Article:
Following the pandemic’s effects on the global economy, the number of those underbanked has swelled to troubling proportions. Worldwide, there are an estimated 1.7 billion underbanked. Meanwhile, the global unbanked population has surged to 31% of all adults. According to experts, the number of underbanked citizens exacerbates inequalities and slows economic growth. For instance, UN Women has noted that another 47 million women and girls will fall below the poverty line as a result of COVID-19 and their lack of access to financial services.

Conversely, Neo-banking and mobile wallets have seen massive progress. Reports show that from a $19 billion market size in 2019, the digital banking market is expected to be worth over $450 billion by 2027. A large part of this growth is credited to widespread internet connectivity, which more banked individuals continue to take advantage of. But what about the unbanked and underbanked? Given their need and right to financial security, can digital banking serve them just as well? Evidence suggests that it can—and here’s why:

Leverages smartphone penetration

Smartphone penetration continues to surge worldwide. Currently, there are more than six billion smartphone users worldwide. Even in countries with emerging economies like Brazil, Kenya, and Indonesia, Pew Research shares that smartphone ownership can be as high as 60%. Thus, Neo banking and eWallets can leverage these smartphones to reach those who are otherwise unwilling or uncomfortable to transact in person. What’s more, since the World Bank has determined that underbanked and unbanked households are more likely to have mobile data connections rather than home-based broadband, mobile banking makes financial services more accessible.

Addresses physical limitations

One of the biggest reasons noted by the underbanked and unbanked are physical obstacles. This can mean traditional banking solutions are too far, too expensive to reach, or too difficult to access for those with mobility issues. But with mobile banking, there will be less of a dependence on physical visits. Because mobile banking platforms can service and educate consumers on the same platform, the unbanked can also access financial tools to manage their finances. Moreover, mobile banking also includes access to digital wallets. As explained by AskMoney, digital wallets are convenient applications that enable users to make payments remotely and earn transactional incentives. Digital wallets can also take the place of debit or credit cards, which for many, are hard to sign up for and claim. This is another convenience that those with logistical or physical concerns will appreciate.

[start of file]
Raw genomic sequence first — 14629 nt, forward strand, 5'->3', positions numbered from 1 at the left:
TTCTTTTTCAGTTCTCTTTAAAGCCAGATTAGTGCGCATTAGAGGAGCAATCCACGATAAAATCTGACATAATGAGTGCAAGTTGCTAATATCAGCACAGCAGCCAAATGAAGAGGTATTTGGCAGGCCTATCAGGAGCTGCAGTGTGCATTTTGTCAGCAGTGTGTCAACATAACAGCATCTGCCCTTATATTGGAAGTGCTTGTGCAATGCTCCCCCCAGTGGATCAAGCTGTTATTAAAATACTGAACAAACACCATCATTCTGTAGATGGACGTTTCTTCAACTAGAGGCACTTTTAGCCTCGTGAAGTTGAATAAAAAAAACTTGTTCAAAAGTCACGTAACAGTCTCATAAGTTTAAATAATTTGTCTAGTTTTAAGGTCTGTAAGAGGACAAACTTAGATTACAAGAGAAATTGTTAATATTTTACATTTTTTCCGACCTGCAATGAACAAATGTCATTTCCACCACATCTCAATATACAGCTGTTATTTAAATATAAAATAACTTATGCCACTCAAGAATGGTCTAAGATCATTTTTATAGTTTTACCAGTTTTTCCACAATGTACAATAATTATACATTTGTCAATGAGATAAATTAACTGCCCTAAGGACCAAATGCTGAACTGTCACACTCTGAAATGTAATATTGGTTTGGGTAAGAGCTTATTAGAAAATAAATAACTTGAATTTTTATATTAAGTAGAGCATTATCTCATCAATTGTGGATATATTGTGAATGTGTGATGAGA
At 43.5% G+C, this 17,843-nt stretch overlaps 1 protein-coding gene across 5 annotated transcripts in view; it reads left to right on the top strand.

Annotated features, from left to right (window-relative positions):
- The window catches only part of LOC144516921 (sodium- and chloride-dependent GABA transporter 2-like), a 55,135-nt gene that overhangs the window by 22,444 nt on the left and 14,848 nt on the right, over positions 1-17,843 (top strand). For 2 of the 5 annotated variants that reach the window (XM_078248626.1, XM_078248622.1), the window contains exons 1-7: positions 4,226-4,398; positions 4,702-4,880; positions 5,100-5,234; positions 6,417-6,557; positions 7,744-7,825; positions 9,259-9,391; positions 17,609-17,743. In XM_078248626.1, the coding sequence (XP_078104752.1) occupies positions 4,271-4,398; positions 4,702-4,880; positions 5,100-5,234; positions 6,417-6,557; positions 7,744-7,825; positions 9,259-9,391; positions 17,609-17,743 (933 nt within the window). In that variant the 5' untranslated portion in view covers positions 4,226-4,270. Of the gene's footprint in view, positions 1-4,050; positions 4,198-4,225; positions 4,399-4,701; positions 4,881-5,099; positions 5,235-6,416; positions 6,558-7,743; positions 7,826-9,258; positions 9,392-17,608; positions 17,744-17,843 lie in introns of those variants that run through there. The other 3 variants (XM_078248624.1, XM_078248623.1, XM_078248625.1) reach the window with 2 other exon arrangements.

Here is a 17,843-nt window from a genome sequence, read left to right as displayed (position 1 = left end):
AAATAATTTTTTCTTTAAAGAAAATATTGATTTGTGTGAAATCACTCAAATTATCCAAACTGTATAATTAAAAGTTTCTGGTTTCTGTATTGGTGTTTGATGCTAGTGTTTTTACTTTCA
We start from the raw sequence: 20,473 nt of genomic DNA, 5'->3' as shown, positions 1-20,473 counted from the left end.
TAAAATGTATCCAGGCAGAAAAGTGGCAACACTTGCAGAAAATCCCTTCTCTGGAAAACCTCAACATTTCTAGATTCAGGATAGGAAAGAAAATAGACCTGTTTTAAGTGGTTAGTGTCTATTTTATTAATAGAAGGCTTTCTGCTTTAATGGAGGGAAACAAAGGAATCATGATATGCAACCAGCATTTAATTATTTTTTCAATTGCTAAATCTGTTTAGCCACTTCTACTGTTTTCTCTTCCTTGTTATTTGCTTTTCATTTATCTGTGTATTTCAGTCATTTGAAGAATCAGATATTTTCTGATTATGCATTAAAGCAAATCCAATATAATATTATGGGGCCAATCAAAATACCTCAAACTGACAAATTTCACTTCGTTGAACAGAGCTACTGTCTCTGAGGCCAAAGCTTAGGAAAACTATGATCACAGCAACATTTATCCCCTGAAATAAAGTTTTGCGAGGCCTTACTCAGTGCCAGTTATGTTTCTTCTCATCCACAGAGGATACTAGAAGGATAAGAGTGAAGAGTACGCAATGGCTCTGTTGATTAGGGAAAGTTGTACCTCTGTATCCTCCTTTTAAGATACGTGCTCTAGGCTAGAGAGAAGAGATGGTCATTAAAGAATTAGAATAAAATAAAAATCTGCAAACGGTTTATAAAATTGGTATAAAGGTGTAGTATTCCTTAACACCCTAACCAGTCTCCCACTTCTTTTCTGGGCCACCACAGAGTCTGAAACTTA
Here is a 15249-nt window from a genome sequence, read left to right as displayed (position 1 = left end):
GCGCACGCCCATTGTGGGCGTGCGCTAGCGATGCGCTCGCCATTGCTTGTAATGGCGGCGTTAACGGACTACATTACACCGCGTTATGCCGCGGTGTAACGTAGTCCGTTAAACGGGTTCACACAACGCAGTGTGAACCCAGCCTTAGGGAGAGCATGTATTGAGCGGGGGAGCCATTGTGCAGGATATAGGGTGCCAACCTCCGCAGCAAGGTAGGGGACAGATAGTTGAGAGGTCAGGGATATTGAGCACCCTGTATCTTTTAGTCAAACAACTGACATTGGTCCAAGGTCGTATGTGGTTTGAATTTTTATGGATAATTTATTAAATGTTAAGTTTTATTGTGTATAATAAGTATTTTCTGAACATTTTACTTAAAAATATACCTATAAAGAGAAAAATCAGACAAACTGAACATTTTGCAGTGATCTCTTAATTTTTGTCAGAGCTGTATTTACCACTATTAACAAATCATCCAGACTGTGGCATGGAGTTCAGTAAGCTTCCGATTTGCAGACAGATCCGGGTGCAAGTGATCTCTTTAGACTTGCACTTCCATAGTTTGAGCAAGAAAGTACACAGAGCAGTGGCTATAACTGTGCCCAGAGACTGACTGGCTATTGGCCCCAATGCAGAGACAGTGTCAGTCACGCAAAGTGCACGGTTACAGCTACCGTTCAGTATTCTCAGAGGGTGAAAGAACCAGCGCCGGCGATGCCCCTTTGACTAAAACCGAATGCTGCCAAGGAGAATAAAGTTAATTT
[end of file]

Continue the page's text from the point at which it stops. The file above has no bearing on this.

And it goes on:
Makes cashless & cardless payments inclusive

If you consider that a growing number of institutions (like the New York City subway) are embracing contactless payments, the need for everyone to have an mobile banking and wallet presence is critical. By connecting the underbanked and unbanked, they can easily create and maintain their accounts. This enables them to actively take part in a cashless society. In countries like India, where more companies are making the shift to cashless transactions, having a mobile banking option is vital in order not to exclude the 190 million unbanked adults. After all, recent evidence suggests that the primary reason why cashless adoption is slow or uneven across countries is due to populations who have no bank accounts with which to participate.

Provides data transparency

Trust, or lack thereof, is another leading reason why many are underbanked or unbanked. Surveys reveal that more than 30% of adults still distrust financial institutions and, therefore, look to other move affordable options. However, with mobile banking, account holders can access, study, and keep track of their finances from the comfort of their own palm. This can help provide banking transparency, while also allowing people the comfort of knowing and seeing their finances first-hand. Plus, since many fintech banks have accompanying mobile apps that send alerts, users can be consistently looped in on the security of their accounts.

One of the biggest concerns that many have with banking has to do with fraud. In many cases, the likelihood of cybercrime and identity theft has further stalled mobile banking adoption. However, the proliferation of smart solutions and safeguards provided by entities like Paygilant have created a mobile banking ecosystem wherein institutions and account holders alike need not worry about criminal activity. This transparency and advancement in banking security are among the prime reasons why Neo banking has flourished. Recently, Forbes revealed that this access to banking information and cybersecurity details has increased the number of senior digital banking users to 27% in just a few months.

As more technological innovations are introduced for the benefit of the public, let us not forget the unbanked and underbanked. After all, if we want our economy to fully bounce back with sustainable growth, we need everyone to be more financially active and stable—and mobile banking seems to be the key to achieving that. For more on banking and payment solutions, please visit Paygilant.